General License No. 13I

Additionally, on April 12, 2024, OFAC issued Russia-related General License No. 13I (“GL 13I” or the “General License”), which completely replaces General License No. 13H issued on January 18, 2024. The General License authorizes US persons, or entities owned or controlled, directly or indirectly, by a US person, to pay taxes, fees, or import duties, and purchase or receive permits, licenses, registrations, certifications, or tax refunds if these transactions are prohibited by Directive 4 under E.O. 14024.

Directive 4 contains two prohibitions on “the provision, exportation, or reexportation of goods, services (except for financial services), or technology for certain activities involving persons subject to Directive 4, their property, or their interests in property, operating in the energy sector of the Russian Federation.”

The first prohibition of Directive 4 bans “the direct or indirect provision, exportation, or reexportation of goods, services (except for financial services), or technology in support of exploration or production for deepwater, Arctic offshore, or shale projects that have the potential to produce oil in the Russian Federation, or in maritime area claimed by the Russian Federation and extending from its territory, and that involve any person determined to be subject to Directive 4 or such person’s property or interests in property.”

The second prohibition, pursuant to section 223(d) of Title II of CAATSA, of Directive 4 bans the direct or indirect provision, exportation, or reexportation of goods, services (except for financial services), or technology in support of exploration or production for deepwater, Arctic offshore, or shale projects regardless of the location should they meet specific criteria. The criteria includes (1) the project was initiated on or after January 29, 2018; (2) the project has the potential to produce oil in any location; and (3) any person determined to be subject to Directive 4 or any earlier version thereof, including their property or interests in property, either has a 33 percent or greater ownership interest in the project or owns a majority of the voting interests in the project.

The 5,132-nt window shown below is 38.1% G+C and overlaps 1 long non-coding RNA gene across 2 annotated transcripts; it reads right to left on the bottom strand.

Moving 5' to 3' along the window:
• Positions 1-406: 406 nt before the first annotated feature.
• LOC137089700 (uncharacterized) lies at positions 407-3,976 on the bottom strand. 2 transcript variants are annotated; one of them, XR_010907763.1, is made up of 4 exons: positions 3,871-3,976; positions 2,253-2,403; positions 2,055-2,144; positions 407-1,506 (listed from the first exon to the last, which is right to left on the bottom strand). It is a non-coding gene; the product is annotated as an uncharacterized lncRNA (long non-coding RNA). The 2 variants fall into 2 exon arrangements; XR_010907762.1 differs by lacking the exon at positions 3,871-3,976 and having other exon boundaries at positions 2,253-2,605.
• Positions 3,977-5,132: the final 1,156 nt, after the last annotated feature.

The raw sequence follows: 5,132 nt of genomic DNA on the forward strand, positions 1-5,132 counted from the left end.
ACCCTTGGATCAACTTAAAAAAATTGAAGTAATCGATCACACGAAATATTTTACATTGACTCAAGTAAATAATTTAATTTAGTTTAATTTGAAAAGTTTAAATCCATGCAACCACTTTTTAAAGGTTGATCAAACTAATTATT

The transactions permitted by GL 13I must be ordinarily incident and necessary to the day-to-day operations of such US persons or entities, and they are authorized through 12:01 a.m. Eastern Daylight Time, July 11, 2024. GL 13I does not authorize any debit to an account on the books of a US financial institution of the Central Bank of the Russian Federation, the National Wealth Fund of the Russian Federation, or the Ministry of Finance of the Russian Federation; or transactions involving any person blocked pursuant to the Russian Harmful Foreign Activities Sanctions Regulations (“RuHSR”) unless separately authorized, and any other transaction prohibited by RuHSR.

It is expected that the US will continue imposing sanctions on Russia as the military conflict unfolds. Curtis is closely monitoring any regulatory and enforcement developments in relation to sanctions imposed against Russia. Curtis’ team of experts is committed to provide the best advice to its clients on how to navigate the complex regulatory environment.